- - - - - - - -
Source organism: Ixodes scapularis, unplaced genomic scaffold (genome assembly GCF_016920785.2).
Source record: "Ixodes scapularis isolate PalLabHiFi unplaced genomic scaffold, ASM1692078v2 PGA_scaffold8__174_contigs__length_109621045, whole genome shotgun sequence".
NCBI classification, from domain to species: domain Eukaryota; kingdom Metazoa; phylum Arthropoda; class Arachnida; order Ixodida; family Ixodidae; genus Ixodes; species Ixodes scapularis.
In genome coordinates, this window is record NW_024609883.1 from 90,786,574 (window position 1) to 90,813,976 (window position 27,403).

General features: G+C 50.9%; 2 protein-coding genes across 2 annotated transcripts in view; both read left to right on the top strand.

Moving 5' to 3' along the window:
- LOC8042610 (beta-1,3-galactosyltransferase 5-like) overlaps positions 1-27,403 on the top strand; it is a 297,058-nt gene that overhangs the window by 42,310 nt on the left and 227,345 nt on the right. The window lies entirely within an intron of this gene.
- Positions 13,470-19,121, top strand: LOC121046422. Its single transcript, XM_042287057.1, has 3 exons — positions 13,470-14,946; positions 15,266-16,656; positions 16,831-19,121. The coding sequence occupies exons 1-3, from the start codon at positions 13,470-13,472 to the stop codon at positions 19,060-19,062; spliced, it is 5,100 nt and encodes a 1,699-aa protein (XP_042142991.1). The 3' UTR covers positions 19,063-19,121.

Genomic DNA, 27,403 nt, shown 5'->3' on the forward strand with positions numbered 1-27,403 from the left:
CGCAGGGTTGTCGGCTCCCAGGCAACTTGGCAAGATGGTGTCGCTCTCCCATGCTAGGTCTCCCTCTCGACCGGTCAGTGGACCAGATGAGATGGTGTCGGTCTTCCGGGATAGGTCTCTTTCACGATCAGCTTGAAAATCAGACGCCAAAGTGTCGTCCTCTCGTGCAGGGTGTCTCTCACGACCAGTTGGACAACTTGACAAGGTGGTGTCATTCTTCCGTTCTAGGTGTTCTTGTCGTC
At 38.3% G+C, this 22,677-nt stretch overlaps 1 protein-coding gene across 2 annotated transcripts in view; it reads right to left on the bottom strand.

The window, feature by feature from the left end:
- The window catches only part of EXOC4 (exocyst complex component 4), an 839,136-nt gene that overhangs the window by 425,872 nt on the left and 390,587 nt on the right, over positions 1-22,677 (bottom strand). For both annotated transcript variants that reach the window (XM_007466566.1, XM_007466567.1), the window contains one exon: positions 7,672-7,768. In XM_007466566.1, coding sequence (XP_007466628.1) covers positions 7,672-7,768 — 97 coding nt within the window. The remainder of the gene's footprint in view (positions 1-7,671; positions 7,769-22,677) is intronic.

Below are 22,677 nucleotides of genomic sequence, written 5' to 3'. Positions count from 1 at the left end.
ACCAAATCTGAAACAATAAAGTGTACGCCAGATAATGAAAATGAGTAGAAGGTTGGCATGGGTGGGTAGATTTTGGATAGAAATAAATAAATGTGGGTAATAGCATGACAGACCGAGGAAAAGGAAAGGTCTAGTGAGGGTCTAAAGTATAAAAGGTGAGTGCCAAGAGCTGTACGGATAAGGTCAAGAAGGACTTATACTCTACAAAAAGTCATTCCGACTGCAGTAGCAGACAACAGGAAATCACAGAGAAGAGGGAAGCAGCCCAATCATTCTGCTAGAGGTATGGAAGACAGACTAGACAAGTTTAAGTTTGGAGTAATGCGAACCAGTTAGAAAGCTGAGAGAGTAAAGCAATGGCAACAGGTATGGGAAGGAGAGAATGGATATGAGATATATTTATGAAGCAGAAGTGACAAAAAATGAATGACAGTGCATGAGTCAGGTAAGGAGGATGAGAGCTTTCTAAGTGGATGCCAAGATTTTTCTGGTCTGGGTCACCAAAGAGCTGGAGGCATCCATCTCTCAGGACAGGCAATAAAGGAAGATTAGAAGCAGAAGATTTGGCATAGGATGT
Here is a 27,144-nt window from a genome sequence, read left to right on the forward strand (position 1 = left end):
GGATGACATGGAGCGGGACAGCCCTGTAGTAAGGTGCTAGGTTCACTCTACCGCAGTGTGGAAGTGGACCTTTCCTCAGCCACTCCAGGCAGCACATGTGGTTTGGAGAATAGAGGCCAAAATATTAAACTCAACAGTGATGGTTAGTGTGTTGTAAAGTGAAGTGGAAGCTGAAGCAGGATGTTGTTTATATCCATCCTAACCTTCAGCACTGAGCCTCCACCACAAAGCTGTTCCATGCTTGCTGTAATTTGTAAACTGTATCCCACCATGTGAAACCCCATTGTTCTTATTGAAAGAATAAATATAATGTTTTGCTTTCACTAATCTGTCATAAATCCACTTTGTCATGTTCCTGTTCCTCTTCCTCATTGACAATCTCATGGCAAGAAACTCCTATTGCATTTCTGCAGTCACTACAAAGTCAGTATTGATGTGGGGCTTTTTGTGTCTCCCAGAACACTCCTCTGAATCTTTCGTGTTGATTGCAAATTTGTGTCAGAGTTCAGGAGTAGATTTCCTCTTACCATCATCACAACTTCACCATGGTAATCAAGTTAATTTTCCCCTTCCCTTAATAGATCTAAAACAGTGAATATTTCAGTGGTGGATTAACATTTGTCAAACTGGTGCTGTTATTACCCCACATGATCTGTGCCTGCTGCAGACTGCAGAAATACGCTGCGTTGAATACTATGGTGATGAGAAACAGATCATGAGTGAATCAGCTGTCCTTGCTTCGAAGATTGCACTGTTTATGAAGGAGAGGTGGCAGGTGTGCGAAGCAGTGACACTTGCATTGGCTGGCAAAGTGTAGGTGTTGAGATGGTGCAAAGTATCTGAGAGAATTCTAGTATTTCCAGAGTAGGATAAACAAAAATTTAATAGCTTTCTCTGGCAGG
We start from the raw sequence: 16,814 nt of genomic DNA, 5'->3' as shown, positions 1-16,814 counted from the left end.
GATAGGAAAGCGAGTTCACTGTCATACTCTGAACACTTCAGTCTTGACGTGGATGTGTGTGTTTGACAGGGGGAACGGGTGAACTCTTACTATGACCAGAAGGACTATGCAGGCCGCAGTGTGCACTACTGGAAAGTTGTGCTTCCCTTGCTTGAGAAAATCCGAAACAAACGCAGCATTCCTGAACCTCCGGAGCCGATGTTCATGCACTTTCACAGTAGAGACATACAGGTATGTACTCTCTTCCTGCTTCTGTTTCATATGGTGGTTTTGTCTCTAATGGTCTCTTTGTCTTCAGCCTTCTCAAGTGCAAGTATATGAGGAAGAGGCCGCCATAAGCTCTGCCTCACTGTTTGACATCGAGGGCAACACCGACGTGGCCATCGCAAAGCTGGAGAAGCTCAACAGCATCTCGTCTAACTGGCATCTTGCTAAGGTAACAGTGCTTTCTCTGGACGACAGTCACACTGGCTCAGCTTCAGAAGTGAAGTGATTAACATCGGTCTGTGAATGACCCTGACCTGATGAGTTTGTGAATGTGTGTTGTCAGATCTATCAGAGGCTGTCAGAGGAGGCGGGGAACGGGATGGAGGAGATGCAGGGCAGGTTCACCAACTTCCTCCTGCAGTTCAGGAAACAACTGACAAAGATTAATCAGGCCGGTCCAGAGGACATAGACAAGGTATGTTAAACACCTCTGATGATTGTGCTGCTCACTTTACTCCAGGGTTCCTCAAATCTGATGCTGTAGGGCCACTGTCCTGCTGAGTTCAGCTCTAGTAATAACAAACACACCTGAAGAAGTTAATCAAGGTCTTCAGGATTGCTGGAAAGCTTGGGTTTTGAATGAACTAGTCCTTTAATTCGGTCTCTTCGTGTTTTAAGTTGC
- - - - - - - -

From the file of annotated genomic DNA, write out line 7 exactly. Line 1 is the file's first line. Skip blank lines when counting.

- LOC8042610 (beta-1,3-galactosyltransferase 5-like) overlaps positions 1-27,403 on the top strand; it is a 297,058-nt gene that overhangs the window by 42,310 nt on the left and 227,345 nt on the right. The window lies entirely within an intron of this gene.